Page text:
Manchester’s Whitworth art gallery set to reopen after £15m redevelopment

    Cai Guo-Qiang, 'Unmanned Nature' 2008. Collecton of the artist. Photographer Seji Toyonaga, courtesy Hiroshima City Museum
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    The Whitworth art gallery, part of The University of Manchester, will reopen its doors on 14 February following a £15 million transformation.

    The Whitworth Redevelopment. Artist's Impression of Exterior View
    The Whitworth Redevelopment. Artist’s Impression of Exterior View

    The 125-year-old Whitworth has been recreated as a 21st-century gallery with an elegant glass, stainless steel and brick extension featuring two wings extending from the existing 19th-century building. The redevelopment was conducted by MUMA (McInnes Usher McKnight Architects) and will double public space and create state-of-the-art new facilities including expanded gallery spaces, a study centre, learning studio, and a collections centre.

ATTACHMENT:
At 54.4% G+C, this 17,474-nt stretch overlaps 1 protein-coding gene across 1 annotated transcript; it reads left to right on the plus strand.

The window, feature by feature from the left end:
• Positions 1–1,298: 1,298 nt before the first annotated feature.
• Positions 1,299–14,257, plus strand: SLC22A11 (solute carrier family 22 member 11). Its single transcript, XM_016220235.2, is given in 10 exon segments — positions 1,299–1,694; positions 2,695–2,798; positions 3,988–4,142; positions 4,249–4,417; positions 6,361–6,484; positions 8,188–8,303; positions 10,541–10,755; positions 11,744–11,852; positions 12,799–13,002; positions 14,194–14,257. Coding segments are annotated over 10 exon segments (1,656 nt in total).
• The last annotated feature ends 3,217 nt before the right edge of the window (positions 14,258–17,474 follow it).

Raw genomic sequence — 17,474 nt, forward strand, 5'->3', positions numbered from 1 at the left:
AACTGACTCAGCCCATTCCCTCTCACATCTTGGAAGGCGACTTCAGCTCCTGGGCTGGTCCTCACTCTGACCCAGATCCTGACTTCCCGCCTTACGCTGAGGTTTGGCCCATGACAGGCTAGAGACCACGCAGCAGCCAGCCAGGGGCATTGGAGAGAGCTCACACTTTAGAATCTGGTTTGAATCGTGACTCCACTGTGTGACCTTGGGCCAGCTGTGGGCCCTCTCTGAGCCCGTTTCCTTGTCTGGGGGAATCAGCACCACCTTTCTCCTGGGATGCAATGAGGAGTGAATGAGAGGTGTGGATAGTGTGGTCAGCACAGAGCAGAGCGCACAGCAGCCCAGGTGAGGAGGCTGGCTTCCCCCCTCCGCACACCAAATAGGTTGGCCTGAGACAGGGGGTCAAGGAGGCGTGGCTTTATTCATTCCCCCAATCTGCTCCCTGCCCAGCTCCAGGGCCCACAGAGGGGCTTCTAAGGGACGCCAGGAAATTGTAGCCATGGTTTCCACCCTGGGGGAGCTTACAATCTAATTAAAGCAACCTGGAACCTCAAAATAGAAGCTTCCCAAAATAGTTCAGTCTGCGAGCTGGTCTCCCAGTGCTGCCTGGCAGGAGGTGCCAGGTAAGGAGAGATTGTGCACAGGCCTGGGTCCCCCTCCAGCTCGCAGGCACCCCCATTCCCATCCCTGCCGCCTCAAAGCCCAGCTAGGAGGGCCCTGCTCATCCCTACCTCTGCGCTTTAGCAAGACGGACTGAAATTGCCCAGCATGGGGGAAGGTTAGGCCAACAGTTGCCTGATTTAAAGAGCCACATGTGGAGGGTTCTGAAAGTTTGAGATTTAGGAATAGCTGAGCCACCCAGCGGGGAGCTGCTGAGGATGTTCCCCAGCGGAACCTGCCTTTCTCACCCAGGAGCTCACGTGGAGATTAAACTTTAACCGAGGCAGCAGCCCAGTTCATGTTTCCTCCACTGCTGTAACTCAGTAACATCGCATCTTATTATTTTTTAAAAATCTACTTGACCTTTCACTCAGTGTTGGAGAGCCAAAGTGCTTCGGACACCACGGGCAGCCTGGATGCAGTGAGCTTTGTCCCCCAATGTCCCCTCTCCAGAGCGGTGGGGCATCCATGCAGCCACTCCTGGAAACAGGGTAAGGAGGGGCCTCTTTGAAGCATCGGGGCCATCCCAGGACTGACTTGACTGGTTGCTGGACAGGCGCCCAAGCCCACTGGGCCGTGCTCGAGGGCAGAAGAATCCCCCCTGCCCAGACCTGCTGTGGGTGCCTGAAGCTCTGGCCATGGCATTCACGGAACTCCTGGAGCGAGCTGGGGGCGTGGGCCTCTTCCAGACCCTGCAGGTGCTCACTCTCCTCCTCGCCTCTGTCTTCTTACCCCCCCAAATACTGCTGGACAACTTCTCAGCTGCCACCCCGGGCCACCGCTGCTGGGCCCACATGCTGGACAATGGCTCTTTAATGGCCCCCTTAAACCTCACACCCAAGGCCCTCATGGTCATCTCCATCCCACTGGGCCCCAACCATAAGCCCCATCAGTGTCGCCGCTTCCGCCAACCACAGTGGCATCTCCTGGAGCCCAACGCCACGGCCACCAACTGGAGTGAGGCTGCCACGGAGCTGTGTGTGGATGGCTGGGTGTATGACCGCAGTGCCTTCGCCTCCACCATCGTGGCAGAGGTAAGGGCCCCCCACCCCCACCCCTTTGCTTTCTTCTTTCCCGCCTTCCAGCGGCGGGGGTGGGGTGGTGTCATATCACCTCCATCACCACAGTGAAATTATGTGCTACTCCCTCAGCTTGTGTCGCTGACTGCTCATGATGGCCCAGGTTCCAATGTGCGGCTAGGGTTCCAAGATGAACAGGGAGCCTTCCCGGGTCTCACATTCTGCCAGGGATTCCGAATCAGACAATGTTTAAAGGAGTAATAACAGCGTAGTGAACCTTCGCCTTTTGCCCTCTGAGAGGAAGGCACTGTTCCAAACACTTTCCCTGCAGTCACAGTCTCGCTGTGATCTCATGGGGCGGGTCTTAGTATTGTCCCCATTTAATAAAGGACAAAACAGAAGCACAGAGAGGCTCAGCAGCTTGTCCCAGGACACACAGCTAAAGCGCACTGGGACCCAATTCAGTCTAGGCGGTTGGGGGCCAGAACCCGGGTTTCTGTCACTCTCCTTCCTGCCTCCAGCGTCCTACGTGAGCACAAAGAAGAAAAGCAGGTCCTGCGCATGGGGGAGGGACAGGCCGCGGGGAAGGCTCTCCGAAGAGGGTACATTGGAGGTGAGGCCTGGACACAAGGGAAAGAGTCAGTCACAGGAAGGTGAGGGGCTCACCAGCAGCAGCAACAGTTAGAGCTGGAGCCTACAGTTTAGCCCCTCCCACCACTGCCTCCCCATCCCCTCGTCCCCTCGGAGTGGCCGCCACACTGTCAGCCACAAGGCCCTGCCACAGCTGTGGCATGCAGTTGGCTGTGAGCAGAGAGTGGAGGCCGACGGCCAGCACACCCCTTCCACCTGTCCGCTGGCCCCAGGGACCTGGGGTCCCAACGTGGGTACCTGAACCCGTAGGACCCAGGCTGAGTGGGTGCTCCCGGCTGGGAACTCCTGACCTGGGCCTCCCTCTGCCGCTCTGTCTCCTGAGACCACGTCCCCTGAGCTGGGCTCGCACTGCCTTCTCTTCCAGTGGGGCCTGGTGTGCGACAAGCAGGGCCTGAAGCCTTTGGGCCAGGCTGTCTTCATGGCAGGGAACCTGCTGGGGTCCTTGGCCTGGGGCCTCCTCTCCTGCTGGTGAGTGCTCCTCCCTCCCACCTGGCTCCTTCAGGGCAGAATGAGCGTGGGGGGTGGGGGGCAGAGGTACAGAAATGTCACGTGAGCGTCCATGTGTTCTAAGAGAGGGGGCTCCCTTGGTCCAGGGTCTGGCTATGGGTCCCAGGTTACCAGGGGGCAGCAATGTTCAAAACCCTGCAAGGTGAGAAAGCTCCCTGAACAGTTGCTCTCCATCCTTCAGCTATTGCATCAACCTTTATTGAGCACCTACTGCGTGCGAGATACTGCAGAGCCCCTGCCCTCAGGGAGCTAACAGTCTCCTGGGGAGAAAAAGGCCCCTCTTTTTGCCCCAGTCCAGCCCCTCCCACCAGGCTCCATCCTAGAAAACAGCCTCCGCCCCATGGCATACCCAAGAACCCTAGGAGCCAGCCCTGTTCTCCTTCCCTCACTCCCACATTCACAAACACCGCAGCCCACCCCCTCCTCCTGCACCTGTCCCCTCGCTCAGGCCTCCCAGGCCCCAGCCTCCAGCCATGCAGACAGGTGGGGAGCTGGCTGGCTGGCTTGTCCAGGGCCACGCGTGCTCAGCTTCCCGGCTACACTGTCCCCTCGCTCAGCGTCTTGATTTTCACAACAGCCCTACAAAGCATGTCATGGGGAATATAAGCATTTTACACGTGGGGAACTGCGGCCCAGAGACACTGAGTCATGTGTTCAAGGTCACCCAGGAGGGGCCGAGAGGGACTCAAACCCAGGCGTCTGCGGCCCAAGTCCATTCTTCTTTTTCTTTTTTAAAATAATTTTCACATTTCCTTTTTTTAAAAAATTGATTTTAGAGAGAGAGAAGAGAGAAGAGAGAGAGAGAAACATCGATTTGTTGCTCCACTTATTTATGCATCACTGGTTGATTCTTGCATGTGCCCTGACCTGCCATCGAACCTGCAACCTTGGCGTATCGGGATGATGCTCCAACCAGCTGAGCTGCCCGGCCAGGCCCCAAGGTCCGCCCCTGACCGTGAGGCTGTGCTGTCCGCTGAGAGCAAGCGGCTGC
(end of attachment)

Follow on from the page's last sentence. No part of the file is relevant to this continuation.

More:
Leading with a major solo exhibition from one of Britain’s most acclaimed contemporary artists, Cornelia Parker, the opening programme will celebrate the Whitworth’s eclectic and extensive collections. Alongside Cornelia Parker, the opening programme will bring together the best historical and contemporary fine art, textiles and wallpaper, including, ‘Unmanned Nature’, a spectacular 45-metre long gunpowder installation by leading Chinese–born artist, Cai Guo-Qiang. ‘Unmanned Nature’ will launch the Whitworth’s new landscape gallery, which will provide exhibition space for the display of landscape works and large scale sculptures.

    Drawing on the Whitworth’s heritage as the first English gallery in a park, the new wings create an art garden between them and will be connected by a glass promenade gallery overlooking the surrounding landscape.

    This increased exhibition and public space will allow the Whitworth to show, share and care for its significant collection of over 55,000 historical and contemporary works. Visitors will also be able to access the reinstated Grand Hall on the first floor via Edwardian staircases returned to public use for the first time in over 50 years.

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